Teaching Students About Orphan Movies
A lesson in film history would not be complete without exploring the world of orphan films. As educators, it is important to teach students about these lesser-known gems of cinema. In this article, we will discuss the importance of teaching students about orphan movies, the challenges teachers face while introducing these films in their curriculum, and suggest ways to overcome these obstacles.
Importance of Teaching About Orphan Movies
Orphan movies refer to films that have been abandoned by their original producers or are unavailable for various reasons, such as the passing of a filmmaker or loss of distribution rights. These films offer valuable insights into different aspects of society during their time periods and showcase unconventional narratives that are often overlooked in mainstream cinema.
By introducing students to orphan movies, educators can:
1. Enhance Understanding of Film History: Orphan movies provide a unique perspective on film history as they reveal trends and techniques present in various eras. Students learn to appreciate the development of cinematic language through these lesser-known works.
2. Encourage Critical Thinking: Orphan movies often challenge traditional storytelling norms, pushing students to think critically. They are exposed to innovative ideas and techniques that spark interesting discussions on plot structures, character arcs, and other elements that go into creating a movie.
3. Promote Cultural Awareness: Many orphan movies delve deep into different cultures and subcultures. By studying these lesser-known stories, students have a chance to broaden their understanding of societies different from their own.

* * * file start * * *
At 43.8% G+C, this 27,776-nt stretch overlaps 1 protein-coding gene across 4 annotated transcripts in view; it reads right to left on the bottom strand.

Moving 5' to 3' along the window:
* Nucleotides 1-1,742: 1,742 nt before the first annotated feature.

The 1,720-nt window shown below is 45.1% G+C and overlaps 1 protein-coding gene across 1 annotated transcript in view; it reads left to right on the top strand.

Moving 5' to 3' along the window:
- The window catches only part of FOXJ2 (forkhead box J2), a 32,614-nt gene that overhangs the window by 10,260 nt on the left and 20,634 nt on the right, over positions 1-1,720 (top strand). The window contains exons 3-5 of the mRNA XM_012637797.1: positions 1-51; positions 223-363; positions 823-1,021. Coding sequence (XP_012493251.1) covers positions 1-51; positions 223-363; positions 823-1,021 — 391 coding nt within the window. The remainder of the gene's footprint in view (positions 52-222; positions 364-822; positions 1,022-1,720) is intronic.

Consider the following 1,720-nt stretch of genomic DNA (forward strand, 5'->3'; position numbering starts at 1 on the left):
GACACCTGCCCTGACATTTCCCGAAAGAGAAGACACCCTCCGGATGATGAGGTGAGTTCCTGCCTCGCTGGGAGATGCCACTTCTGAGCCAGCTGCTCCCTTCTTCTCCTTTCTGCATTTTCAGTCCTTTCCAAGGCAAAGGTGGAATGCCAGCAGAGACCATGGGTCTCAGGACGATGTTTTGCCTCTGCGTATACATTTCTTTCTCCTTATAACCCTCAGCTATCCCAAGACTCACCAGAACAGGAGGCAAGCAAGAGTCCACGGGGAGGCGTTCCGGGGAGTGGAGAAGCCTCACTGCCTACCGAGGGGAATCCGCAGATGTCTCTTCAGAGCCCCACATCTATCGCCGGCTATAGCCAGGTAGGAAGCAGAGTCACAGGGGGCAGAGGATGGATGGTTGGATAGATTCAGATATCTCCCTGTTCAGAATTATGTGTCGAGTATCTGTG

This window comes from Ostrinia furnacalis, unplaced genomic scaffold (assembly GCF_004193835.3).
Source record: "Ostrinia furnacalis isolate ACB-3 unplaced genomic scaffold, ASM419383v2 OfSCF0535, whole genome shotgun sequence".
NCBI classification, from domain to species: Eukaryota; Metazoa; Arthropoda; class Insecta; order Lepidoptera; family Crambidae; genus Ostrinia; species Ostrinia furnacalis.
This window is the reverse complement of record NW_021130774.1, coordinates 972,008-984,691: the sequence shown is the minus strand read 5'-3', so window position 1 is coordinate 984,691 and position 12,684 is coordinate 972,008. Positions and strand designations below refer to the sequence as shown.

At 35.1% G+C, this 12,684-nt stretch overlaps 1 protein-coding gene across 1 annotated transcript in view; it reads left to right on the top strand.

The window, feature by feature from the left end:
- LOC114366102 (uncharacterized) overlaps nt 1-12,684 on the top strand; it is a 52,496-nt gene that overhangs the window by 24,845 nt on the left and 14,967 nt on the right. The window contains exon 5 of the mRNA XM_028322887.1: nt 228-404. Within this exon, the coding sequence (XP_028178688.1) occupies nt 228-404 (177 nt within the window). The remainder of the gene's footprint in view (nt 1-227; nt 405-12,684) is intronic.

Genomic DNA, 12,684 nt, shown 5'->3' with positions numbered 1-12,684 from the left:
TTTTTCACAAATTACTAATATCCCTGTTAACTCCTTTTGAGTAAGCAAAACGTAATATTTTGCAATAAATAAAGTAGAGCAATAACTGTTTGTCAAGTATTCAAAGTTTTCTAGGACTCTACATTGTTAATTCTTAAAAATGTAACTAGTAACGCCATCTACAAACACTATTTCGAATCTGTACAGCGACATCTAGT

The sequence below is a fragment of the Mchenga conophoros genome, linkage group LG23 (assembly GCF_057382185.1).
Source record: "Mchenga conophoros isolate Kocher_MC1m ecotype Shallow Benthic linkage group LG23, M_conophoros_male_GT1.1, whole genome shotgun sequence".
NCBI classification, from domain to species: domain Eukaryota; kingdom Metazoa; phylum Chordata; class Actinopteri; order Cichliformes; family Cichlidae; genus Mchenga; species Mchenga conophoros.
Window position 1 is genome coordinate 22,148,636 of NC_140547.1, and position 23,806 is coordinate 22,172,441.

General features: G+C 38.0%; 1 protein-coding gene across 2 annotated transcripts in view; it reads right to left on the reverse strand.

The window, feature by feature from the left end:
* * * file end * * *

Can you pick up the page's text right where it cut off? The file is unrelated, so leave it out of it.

Challenges Faced by Educators
Despite the inherent value in teaching orphan movies to students, teachers may face several challenges while incorporating them into their curriculum:
1. Accessibility and Availability: Teachers may find it difficult to obtain copies or screen orphan films due to lack of distribution rights or other restrictions placed by institutions.
2. Time Constraints: Educators must balance time between teaching mainstream film history and exploring orphan movies. They often find themselves choosing between introducing lesser-known works and covering more familiar ground.
3. Lack of Educational Resources: Teachers may struggle to find lesson plans and materials tailored specifically towards orphan movies, leading to challenges in structuring their curriculum.
Here are a few ways educators can try to overcome these challenges when teaching orphan movies:
1. Collaborate with Film Archives and Institutions: Reach out to film archives, museums, and other institutions that house orphan films. They can provide access to films and guide you in using them effectively in your curriculum.
2. Utilize Online Resources: Many online platforms like YouTube, Vimeo, and the Internet Archive contain a wealth of orphan movies that can be screened for educational purposes.
3. Create Your Own Lesson Plans: Educators can combine elements from various resources to create tailored lesson plans that best suit their students’ needs and interests when discussing orphan movies.